Home Sweet Home
For the past two weeks I’ve been struggling to put in writing the overwhelming emotion invoked by the story I am about to tell. Every time I speak it aloud, I’m reduced to ugly tears, embarrassing everyone around me, but I don’t care.
It’s an inspirational sermon, delivered by one of rock history’s most dubious disciples: Mötley Crüe bassist, Nikki Sixx. His altar, the Bluffton Cinemark; a state of the art theater housed in a luxury mall seeming to belong more so on the Malibu Pacific Coast Highway than in Low Country. The screening, “Mötley Crüe: The End” —a rockumentary chronicling the final show of the band’s 35 year run.
Seated next to me is Fish, the greatest Mötley Crüe fan who ever lived. Actually, he’s The World’s Greatest Fan, period. That alarming guy in a Miami Dolphin’s rubber facemask, gesticulating wildly for the Jumbotron; the charismatic audience member who jumps onstage, banging on the drum kit until his favorite drummer relinquishes the sticks.
Fish is exactly the guy you want beside you at a show like this. From the moment we pile into the car until the last frame of the film, he rattles off a litany of facts; the Cliff Clavin of Heavy Metal Mania.
Pausing momentarily, Fish calls out some uptight patrons for two-fisting i-Phones and 64 oz. diet cokes at a rock concert. They are the antithesis of a motley crew. Fish, by contrast, is the embodiment of it. With a lit Zippo in one hand and a bottle of MD 20/20 Peaches and Cream in the other, I suspect he just might pull out a can of Aquanet and torch a 1980’s style fireball.
It’s fans like Fish that Nikki Sixx speaks to halfway through the film, as he sits on the edge of the stage and delivers the following (edited for space) monologue:
“When I was 10 years-old, I lived in Jerome Idaho, population 4,000, with my grandmother and grandfather. My grandfather would drive 35 miles to work at a gas station everyday in a white Ford pickup truck. When he would come home, he would put the keys, some change and a pocketknife on a table.
I would look at that knife and think, ‘I’m gonna have it.’ One day I took it and the obvious thing happened, I got in trouble. If you know anything about me, you know that I took it the next day as well, and the next day, and the next day, and the next day. One day my grandfather came home, put those keys on the table, looked at me and he handed me my very first knife.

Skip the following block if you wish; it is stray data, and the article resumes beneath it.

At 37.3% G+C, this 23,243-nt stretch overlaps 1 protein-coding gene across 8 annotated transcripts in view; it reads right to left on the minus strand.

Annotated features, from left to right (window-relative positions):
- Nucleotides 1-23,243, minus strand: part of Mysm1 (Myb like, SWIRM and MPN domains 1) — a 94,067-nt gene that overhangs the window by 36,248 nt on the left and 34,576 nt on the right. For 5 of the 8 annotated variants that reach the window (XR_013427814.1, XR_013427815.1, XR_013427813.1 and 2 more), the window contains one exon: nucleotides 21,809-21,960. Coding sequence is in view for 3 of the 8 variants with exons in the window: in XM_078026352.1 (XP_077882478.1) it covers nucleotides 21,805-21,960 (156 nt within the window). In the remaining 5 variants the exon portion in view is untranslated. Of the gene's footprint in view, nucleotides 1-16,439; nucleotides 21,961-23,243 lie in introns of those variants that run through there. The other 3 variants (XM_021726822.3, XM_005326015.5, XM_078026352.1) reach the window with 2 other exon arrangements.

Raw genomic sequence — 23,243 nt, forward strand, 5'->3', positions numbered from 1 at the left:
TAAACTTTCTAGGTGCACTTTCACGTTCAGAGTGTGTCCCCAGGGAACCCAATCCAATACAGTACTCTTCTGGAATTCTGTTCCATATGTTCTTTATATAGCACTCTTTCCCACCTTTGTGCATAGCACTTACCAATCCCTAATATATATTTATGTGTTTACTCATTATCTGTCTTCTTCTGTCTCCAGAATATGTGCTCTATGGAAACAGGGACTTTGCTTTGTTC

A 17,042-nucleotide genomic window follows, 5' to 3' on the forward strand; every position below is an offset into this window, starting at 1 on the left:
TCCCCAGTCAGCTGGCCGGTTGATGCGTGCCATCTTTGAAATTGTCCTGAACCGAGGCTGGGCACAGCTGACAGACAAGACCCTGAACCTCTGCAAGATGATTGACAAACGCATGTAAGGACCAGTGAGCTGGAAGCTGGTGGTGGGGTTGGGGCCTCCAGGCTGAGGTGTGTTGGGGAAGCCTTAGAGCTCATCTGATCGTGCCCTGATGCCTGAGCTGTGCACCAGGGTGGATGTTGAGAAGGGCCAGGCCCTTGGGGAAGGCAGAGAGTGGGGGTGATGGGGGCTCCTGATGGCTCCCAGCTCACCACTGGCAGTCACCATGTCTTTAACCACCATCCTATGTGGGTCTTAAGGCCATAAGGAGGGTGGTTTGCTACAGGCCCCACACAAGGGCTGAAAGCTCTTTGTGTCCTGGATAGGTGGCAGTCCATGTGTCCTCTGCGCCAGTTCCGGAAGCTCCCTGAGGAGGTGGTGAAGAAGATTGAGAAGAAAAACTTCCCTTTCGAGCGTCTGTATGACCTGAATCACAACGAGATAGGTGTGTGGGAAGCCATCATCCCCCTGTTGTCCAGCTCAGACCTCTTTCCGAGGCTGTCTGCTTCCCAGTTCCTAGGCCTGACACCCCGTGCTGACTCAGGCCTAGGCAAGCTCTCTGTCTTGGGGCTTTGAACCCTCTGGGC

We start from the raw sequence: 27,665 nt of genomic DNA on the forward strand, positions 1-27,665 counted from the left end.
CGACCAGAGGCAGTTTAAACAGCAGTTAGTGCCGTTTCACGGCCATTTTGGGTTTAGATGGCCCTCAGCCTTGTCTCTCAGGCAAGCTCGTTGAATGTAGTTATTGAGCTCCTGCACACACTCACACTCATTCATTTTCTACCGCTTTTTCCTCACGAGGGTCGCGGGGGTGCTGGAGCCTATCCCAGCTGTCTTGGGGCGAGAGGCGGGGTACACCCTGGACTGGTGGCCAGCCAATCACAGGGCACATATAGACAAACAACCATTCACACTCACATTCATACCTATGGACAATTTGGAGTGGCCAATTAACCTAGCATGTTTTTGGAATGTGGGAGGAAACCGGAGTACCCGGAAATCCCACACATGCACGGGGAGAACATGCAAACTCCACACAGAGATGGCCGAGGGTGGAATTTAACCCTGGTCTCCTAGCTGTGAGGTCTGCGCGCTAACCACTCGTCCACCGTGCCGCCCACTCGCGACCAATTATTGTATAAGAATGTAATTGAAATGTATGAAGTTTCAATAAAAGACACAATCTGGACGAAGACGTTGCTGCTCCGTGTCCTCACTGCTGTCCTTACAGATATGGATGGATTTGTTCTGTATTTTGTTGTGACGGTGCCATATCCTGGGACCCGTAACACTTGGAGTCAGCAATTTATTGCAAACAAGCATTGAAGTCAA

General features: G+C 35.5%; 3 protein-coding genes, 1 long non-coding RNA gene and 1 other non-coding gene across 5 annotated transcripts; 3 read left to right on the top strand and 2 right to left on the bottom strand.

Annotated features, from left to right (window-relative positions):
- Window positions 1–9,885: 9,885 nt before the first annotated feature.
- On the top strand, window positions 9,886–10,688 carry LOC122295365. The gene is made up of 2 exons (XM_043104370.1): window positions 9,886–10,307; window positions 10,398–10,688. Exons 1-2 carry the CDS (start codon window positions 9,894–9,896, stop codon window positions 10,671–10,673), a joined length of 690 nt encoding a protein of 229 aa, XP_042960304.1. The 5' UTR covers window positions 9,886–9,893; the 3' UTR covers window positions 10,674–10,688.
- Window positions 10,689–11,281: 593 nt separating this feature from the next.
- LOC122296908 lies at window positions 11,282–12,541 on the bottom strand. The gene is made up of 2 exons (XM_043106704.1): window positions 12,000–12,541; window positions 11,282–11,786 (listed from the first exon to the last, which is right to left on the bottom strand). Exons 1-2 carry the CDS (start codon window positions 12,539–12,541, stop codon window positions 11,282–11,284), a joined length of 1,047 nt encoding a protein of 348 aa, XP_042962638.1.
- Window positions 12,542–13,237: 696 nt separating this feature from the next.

[Shows his knife to audience] I’ve had a knife ever since. I’m gonna tell you what it represents. If you want something bad enough you just keep doing it. If someone out there is telling you that your dream isn’t big enough… your idea’s not big enough…you’re not smart enough… you’re too fat… you’re too skinny…what the fuck ever these fucking gate keepers want to tell you, look at this knife. You want it bad enough, you do it over and over again until your dreams come true.”
It’s not just the story that gets me, but how he brings it full circle during the show’s finale, “Kick Start My Heart” —a song inspired by the time Sixx was brought back to life after overdosing on heroin. At the end of the number, he throws his bass on the ground, lunges his knife into it…and walks away.
He walks away from his dream.
After 35 years, he leaves it center stage in Los Angeles, CA, the city where it all began. As someone who walked away from my own Los Angeles dream 19 years ago, his knife strikes a little too deep. I am envious of this wild man who fought fiercely for his dream and now has the luxury of leaving it behind him.
The band’s encore, “Home Sweet Home,” is a the gateway between group’s past and their future; a return to the lives they knew before wandering the yellow brick road; a hint of where their wanderlust might next lead them.
I watch them play it for the final time, longing to reconnect with my own abandoned dream, not as the person I was at the time of my departure, but as the person I’ve become because of it.
Pondering the possibility, I remember the final words of his monologue:
“Am I right? I know I’m right and I know that somebody out there is gonna do something fucking amazing, too.”
Anyone out there who’s lost a dream care to join me?